To put that number in context, 100,000 barrels is more than four times the annual output ever achieved by a Charlotte brewery, based on published numbers (as neither Olde Mecklenburg Brewery nor NoDa Brewing Company has crossed the 25,000-barrel threshold). It’s also double the annual output of regional NC powerhouses Foothills and Highland (both of which hover under the 50,000 mark). The new capacity makes a bold statement about Legion’s ambitions for the future.

The phenomenal scale of the brewery’s expansion, and the staggering costs associated with it, are not lost on the brewery’s owner.

“We’re not expanding just for the sake of expanding,” Buchy continued. “Good opportunities were offered to us and we couldn’t say no to them.” He expects it will take years to grow into the 15-times capacity increase.

Trolley Barn: Experimentation Central

When compared to their behemoth West Morehead production facility, the restaurant-stalls-plus-brewery concept at Trolley Barn almost feels quaint. But it also represents a unique experiment for adding a new taproom to an NC brewery’s footprint, primarily because this particular taproom will not carry the Legion Brewing name.

A portion of the thinking behind this decision is tied to North Carolina’s rather unique alcohol laws, which limit a brewery to operating four branded taprooms within state borders. By branding the new location Trolley Barn Fermentory, not selling Legion beers, and avoiding financial entanglements on the business side, the brewery has the potential to add a fourth Legion location elsewhere, pending state approval.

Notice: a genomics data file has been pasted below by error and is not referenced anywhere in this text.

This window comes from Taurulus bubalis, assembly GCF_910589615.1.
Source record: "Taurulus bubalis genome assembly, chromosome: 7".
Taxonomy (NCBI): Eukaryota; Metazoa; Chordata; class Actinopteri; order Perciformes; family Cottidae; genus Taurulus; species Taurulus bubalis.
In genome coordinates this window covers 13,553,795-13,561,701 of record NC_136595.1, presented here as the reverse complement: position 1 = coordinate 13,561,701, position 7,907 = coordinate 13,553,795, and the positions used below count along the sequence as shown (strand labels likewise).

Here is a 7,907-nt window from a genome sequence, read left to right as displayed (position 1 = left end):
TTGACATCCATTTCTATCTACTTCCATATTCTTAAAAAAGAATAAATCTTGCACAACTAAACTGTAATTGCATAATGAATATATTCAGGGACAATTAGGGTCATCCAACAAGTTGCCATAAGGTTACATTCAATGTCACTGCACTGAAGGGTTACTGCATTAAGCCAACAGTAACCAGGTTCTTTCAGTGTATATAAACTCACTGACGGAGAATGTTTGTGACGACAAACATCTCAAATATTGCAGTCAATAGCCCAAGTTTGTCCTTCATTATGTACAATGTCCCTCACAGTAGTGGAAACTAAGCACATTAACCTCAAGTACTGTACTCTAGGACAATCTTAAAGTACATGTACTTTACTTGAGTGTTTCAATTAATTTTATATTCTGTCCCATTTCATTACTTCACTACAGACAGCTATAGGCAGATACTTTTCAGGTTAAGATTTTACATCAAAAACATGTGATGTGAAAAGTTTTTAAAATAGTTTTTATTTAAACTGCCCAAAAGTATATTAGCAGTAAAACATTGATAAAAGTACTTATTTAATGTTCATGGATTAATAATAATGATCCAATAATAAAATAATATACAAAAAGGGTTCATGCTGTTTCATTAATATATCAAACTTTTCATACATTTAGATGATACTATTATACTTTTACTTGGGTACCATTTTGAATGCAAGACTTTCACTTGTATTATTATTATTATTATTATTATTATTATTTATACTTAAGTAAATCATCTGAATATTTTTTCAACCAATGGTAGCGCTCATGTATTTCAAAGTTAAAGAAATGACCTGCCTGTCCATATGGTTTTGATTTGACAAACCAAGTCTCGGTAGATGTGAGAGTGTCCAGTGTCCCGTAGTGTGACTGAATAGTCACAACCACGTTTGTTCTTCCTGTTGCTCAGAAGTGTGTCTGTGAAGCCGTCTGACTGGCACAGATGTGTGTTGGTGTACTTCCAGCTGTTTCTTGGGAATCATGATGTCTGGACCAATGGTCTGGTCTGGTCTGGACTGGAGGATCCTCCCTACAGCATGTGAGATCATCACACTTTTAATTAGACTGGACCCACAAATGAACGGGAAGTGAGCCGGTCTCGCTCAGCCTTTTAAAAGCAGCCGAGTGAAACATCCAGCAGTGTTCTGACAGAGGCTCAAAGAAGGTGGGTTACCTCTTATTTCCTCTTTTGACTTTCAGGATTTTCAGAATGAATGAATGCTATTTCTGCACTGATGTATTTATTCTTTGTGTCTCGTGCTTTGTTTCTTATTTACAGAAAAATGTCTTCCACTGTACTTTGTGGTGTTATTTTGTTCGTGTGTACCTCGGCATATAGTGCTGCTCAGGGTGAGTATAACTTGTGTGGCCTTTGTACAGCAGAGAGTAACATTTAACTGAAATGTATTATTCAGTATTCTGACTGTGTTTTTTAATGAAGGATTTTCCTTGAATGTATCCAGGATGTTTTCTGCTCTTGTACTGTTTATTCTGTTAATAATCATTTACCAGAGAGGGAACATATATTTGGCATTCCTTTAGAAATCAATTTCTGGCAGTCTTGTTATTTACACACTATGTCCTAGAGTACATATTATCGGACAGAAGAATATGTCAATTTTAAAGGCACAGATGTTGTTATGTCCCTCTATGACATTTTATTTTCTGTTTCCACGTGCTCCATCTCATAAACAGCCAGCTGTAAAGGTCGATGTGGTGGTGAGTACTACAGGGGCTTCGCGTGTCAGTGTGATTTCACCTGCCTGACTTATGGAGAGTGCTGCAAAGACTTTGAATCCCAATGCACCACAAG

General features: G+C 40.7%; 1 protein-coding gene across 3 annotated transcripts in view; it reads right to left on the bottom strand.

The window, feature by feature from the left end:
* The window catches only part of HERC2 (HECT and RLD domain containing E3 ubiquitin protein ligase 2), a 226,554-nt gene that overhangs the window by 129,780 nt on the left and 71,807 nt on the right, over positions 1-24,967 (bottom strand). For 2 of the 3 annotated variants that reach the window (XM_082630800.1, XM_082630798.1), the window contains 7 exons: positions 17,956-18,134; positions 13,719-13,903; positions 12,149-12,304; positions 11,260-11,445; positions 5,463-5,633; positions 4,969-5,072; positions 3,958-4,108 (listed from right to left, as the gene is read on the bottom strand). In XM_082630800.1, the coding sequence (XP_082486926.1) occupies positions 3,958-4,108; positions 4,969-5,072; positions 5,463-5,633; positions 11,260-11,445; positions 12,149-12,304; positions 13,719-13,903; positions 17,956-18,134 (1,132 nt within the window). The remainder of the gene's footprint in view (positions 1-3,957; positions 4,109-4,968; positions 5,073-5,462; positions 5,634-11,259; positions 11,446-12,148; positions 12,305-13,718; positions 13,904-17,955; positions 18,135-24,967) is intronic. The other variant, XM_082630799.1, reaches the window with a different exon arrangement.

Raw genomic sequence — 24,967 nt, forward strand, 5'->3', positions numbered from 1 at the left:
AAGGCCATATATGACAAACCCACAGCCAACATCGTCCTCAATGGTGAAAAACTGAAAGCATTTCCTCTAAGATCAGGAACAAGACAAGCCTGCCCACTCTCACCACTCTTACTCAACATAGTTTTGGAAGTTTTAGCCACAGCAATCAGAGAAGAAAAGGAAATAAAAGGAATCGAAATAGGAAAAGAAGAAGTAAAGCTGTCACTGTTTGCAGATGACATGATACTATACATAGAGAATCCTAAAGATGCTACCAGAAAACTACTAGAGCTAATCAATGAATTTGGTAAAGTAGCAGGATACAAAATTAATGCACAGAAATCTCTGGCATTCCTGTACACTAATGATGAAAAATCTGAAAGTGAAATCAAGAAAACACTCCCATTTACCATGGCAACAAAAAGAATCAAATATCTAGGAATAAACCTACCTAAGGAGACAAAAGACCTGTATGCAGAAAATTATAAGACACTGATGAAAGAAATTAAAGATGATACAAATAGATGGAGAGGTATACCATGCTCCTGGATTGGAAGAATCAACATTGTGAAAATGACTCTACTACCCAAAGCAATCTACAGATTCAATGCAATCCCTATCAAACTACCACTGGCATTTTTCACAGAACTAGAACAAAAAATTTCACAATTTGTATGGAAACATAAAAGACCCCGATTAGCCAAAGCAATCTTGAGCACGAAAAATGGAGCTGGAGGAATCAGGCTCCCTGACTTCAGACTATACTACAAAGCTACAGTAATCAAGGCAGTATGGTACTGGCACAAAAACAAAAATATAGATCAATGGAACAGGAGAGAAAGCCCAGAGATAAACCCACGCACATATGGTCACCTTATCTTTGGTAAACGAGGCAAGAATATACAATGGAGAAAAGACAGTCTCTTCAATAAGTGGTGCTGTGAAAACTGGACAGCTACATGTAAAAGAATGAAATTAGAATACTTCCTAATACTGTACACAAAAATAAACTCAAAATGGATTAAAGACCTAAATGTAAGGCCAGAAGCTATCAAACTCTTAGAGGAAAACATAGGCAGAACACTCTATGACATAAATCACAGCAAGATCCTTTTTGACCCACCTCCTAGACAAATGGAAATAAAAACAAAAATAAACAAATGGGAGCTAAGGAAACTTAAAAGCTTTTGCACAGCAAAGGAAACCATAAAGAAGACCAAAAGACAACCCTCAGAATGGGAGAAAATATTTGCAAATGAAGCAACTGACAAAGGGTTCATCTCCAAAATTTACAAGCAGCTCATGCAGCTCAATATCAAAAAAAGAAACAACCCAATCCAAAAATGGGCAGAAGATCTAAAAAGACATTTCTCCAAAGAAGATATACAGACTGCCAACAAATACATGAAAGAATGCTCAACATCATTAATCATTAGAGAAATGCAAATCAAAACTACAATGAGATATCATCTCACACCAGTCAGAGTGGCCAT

The other reason this offshoot brand made sense, according to Buchy, is it opens the door to exploration outside of the established Legion brand. “We get to have some fun there,” he illustrated. “We’re very proud of what we do at Legion, but we do have a specific brand flavor for what we do, especially with our beer. This was just a way to take all the restraints off and have intentional experimentation outside of the Legion umbrella.”

There are more creative wrinkles beneath the surface at Trolley Barn, starting with the brewing process. By migrating their flagship production to West Morehead, the brewery will free up brewing capacity at Plaza Midwood, allowing their original location to brew both smaller batch Legion beers and the new lineup of beers that will be served exclusively at Trolley Barn.

“We’re going to convert one of our delivery vans into a full-time transfer vessel by putting stainless tanks into it,” Buchy explained, which will allow Legion to avoid installing a costly third brewhouse. 

The 15-barrel system at Plaza Midwood will brew the beer, which will then be transported over to Trolley Barn before yeast additions, fermentation and conditioning.